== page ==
Oct 10, 2019

Medicare Advantage isn't expected to slow down thanks to aging seniors

President Donald Trump signs an executive order to protect and improve Medicare. Photo: Paul Hennessy/SOPA Images/LightRocket via Getty Images

Health insurers continue to see Medicare Advantage as a lucrative business, especially as aging Baby Boomers have propelled enrollment to about 22 million people, Bloomberg reports.

Why it matters: Health insurers and the Trump administration are working fast to sign people up for the private Medicare plans instead of traditional Medicare. And the president's executive order last week aims to keep funneling even more people toward Medicare Advantage over time, Axios' Marisa Fernandez writes.

By the numbers: About 1/3 of all Medicare enrollees are in Medicare Advantage, according to the Kaiser Family Foundation.

  • Insurers collect a fee from the government for each person who signs up, Bloomberg notes. It added up to about $254 billion in 2019.

What to watch: The share of traditional Medicare enrollees is decreasing, and it's predicted more than half of Medicare members will be in private plans by 2025, Bloomberg reports. The enrollment period opens Oct. 15.

Go deeper: Trump still doesn't have an alternative to "Medicare for All"

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Nancy Pelosi isn't a big fan of "expensive" Medicare for All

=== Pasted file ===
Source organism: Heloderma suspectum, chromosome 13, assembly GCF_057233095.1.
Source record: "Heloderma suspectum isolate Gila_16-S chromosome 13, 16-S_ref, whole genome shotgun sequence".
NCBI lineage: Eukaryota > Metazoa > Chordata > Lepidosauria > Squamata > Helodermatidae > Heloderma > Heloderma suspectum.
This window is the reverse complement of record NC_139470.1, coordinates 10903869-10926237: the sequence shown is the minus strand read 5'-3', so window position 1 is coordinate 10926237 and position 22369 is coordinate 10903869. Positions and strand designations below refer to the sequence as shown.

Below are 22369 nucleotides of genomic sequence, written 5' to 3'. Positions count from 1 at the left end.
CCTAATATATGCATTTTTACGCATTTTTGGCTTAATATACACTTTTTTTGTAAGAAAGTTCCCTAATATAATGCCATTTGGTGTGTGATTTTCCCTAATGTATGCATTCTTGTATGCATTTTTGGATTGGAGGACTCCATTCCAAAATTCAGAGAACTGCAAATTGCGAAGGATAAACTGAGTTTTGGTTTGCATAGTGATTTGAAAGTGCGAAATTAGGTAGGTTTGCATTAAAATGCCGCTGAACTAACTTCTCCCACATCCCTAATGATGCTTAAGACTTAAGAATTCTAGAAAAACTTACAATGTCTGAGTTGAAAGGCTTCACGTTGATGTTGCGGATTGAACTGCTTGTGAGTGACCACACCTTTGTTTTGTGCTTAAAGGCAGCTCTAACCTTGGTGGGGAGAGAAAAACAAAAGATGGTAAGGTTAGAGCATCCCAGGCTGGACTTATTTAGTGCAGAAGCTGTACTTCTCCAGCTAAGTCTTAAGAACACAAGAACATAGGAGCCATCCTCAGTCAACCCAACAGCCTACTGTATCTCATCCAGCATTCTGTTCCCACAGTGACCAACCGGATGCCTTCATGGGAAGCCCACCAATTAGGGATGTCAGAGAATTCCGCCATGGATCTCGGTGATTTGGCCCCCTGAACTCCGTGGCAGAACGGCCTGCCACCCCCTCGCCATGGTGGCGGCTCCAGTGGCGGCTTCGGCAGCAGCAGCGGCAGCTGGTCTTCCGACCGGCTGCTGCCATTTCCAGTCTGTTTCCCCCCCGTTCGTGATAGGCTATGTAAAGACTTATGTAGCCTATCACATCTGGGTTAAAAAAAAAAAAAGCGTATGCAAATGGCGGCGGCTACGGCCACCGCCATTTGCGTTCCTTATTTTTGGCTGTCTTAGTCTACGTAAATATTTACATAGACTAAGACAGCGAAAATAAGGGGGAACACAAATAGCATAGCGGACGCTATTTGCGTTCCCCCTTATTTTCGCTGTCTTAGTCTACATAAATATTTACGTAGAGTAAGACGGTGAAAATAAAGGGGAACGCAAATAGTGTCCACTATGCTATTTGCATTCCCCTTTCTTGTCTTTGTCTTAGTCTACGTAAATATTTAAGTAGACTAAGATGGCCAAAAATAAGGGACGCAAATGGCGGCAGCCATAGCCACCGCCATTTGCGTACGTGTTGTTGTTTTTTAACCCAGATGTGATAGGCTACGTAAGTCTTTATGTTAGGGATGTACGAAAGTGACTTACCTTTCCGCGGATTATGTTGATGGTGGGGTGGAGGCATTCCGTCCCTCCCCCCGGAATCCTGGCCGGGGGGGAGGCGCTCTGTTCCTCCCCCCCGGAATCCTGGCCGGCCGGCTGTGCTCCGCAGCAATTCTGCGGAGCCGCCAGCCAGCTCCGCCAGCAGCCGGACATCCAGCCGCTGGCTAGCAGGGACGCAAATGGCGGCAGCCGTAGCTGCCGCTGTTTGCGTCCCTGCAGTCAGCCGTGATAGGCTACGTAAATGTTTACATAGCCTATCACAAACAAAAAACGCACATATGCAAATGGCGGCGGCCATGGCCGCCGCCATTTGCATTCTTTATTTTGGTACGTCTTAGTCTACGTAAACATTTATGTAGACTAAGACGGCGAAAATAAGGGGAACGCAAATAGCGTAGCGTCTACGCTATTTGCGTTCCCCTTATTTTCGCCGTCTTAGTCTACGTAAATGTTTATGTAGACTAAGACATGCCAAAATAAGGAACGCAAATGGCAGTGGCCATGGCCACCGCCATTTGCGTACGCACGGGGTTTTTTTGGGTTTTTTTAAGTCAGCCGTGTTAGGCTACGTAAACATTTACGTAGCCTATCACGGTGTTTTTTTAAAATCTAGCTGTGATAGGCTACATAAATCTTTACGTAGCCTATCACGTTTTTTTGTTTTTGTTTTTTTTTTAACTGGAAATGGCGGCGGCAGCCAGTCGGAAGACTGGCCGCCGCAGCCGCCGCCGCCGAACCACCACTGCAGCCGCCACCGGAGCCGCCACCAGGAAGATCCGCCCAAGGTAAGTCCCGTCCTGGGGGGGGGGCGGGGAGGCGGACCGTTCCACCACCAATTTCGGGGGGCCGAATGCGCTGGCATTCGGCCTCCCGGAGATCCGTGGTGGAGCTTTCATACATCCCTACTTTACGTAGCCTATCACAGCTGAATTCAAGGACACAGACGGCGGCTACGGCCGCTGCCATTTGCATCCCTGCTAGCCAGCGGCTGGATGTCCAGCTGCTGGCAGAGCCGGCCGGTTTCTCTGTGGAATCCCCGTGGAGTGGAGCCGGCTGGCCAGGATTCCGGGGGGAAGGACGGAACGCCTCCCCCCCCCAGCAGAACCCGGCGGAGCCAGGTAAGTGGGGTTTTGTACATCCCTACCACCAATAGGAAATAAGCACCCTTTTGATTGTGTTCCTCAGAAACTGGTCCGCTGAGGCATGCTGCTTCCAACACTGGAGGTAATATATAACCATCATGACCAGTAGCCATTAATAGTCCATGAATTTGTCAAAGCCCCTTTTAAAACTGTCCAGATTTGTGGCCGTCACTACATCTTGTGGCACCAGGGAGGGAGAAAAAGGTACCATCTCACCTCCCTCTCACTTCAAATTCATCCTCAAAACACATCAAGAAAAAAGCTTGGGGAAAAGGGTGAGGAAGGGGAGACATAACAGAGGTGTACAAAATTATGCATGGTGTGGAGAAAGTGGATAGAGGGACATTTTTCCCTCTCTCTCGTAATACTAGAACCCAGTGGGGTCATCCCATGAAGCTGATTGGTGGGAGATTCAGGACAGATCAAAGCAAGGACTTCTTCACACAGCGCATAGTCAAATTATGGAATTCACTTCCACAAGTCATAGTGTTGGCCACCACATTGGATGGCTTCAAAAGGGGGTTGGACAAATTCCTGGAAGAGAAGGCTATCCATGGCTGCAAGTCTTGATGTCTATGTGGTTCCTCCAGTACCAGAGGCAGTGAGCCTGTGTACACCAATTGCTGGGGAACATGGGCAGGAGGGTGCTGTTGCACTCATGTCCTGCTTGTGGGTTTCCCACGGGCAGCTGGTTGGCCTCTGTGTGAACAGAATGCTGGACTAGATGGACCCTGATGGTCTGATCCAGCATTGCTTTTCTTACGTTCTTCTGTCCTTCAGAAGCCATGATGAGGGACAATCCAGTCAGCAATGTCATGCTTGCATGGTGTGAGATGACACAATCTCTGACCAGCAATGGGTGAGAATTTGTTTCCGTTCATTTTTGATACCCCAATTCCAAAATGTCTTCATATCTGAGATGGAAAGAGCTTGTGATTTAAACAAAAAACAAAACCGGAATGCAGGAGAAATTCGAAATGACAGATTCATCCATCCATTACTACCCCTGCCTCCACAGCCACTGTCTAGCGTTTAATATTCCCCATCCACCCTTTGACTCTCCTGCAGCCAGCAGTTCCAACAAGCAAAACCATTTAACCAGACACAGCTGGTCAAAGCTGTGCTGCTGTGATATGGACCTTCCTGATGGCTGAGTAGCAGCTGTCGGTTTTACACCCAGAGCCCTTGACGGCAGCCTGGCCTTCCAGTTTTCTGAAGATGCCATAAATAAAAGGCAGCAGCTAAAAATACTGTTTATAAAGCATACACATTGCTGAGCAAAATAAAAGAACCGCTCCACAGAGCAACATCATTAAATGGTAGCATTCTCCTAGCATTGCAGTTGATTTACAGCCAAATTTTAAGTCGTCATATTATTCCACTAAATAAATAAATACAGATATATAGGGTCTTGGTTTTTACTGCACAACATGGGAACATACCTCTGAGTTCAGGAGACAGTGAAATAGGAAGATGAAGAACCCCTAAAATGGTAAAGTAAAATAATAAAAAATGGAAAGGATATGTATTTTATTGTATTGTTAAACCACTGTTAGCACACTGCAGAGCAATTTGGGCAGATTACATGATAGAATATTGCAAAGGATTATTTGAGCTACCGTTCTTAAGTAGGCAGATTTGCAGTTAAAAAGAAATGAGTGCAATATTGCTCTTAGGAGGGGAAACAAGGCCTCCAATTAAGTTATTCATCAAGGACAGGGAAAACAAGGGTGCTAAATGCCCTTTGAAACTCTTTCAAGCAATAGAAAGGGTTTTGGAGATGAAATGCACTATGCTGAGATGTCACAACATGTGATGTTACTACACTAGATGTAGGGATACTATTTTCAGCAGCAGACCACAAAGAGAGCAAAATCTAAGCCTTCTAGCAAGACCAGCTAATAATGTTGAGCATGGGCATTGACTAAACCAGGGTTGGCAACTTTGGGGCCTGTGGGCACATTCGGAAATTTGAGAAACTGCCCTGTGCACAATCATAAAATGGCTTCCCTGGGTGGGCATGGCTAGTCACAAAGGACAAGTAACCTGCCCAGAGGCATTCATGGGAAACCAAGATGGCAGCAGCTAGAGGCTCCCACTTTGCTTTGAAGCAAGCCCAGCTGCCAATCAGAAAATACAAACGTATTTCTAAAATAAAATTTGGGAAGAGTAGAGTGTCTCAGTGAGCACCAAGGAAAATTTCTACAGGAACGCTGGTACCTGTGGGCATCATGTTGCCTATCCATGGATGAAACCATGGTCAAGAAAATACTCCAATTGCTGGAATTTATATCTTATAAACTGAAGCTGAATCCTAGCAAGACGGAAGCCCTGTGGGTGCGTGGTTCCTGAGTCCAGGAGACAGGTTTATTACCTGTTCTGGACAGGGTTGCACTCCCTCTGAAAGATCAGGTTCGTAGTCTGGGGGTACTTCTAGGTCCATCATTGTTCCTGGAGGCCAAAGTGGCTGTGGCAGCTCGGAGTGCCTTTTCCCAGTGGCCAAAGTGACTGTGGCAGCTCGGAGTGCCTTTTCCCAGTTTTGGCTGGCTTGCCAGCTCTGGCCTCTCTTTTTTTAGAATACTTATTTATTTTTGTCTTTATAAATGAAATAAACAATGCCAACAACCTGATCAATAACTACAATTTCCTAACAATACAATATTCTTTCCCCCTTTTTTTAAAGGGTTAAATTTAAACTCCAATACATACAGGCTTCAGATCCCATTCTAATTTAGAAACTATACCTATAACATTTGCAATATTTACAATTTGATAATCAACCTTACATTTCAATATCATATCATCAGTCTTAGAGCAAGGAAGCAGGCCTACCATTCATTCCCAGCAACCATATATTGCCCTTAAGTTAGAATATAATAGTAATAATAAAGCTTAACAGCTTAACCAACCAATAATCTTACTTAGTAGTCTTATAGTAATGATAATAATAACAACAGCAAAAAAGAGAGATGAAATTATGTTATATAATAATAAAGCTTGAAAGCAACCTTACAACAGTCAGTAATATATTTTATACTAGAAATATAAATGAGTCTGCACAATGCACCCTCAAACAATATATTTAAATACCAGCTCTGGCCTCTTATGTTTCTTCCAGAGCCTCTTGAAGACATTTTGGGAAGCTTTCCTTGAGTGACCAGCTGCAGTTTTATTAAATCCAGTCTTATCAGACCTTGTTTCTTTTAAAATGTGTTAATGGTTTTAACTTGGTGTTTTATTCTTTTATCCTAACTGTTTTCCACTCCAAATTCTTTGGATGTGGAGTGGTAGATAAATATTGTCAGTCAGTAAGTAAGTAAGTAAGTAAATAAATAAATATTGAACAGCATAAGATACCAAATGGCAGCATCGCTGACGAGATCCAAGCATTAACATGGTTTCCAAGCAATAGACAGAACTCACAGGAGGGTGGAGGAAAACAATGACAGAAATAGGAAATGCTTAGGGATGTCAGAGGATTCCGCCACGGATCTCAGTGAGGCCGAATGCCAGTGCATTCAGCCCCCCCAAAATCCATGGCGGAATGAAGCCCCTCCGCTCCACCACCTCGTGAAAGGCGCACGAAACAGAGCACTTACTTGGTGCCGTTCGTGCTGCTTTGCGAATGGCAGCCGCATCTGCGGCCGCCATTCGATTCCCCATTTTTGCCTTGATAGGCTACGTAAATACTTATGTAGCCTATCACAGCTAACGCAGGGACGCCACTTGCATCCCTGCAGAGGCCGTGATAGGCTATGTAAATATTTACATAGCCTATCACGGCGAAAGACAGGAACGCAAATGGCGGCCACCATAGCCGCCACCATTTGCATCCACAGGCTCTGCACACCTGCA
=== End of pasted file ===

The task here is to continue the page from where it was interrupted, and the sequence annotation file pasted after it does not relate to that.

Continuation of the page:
Photo: Win McNamee/Getty Images

House Speaker Nancy Pelosi told Bloomberg on Friday she isn't a "big fan" of Medicare for All, calling the program "expensive."

Why it matters: The comments came the same day presidential candidate Sen. Elizabeth Warren unveiled her proposal to pay for a Medicare-for-All program. Other candidates, like Sen. Bernie Sanders and Julian Castro also support the principle.

Go deeperArrowNov 1, 2019

Buttigieg declared in 2018 tweet: "I do favor Medicare for All"

Photo: Win McNamee/Getty Images

South Bend Mayor Pete Buttigieg and his campaign denied on Wednesday that his health care stance had changed and clarified a 2018 tweet that's resurfaced in which he declared, "I do favor Medicare for All."

Go deeperArrowOct 17, 2019

Medicare for All's popularity may have peaked

Adapted from Kaiser Family Foundation; Chart: Axios Visuals

Public support for Medicare for All might have peaked, but it’s still a powerful idea among many Democrats.

By the numbers: Support for the national health plan rose from around 40% in 2000 to a high of 59% in March of 2018, but had slipped back to 51% by October of this year.

Go deeperArrowNov 6, 2019